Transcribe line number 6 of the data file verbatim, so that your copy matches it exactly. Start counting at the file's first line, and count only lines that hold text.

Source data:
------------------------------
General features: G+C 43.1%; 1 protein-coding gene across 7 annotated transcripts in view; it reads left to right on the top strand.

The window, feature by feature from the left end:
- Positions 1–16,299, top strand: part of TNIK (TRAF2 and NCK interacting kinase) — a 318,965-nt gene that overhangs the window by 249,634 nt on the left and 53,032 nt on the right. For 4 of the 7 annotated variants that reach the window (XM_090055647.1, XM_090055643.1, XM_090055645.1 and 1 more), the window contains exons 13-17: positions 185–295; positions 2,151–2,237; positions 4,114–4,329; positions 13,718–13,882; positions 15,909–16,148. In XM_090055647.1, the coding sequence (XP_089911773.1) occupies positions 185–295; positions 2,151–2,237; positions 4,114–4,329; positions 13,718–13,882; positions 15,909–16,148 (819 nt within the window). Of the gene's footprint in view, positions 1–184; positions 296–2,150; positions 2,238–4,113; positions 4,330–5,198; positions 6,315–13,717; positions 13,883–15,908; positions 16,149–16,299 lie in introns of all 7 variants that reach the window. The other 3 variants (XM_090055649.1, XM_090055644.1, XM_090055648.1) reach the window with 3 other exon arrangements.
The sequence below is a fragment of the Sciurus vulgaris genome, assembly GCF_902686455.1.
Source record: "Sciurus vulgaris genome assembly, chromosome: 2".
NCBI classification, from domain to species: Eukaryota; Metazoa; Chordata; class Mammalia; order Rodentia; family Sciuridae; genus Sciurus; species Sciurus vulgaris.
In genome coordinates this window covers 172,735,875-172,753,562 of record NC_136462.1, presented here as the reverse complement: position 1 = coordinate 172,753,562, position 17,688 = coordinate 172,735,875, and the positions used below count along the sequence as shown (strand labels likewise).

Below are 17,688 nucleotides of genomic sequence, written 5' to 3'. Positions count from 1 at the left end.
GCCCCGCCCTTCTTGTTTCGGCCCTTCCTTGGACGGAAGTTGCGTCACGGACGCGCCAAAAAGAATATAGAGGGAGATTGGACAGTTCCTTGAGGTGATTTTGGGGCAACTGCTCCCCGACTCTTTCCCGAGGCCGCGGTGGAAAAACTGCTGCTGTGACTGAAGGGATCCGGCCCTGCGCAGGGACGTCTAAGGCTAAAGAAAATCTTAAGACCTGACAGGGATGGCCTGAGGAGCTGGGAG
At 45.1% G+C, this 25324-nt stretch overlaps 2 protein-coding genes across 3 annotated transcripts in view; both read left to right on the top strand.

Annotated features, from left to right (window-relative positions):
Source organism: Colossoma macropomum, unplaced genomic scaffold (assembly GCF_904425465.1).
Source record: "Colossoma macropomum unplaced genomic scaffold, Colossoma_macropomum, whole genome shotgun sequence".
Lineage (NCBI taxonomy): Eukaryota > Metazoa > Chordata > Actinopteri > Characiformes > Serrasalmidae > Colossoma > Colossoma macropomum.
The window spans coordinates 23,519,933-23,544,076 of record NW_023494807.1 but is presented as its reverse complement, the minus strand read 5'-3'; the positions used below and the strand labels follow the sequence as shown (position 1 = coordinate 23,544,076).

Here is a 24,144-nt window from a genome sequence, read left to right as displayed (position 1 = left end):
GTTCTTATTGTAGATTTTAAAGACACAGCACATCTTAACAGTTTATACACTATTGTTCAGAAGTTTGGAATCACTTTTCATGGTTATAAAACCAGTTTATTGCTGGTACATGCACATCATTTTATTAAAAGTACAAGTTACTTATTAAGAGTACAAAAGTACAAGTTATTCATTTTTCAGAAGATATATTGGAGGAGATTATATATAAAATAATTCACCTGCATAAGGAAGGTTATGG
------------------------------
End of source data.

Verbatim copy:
NCBI classification, from domain to species: Eukaryota; Metazoa; Chordata; class Mammalia; order Rodentia; family Sciuridae; genus Sciurus; species Sciurus vulgaris.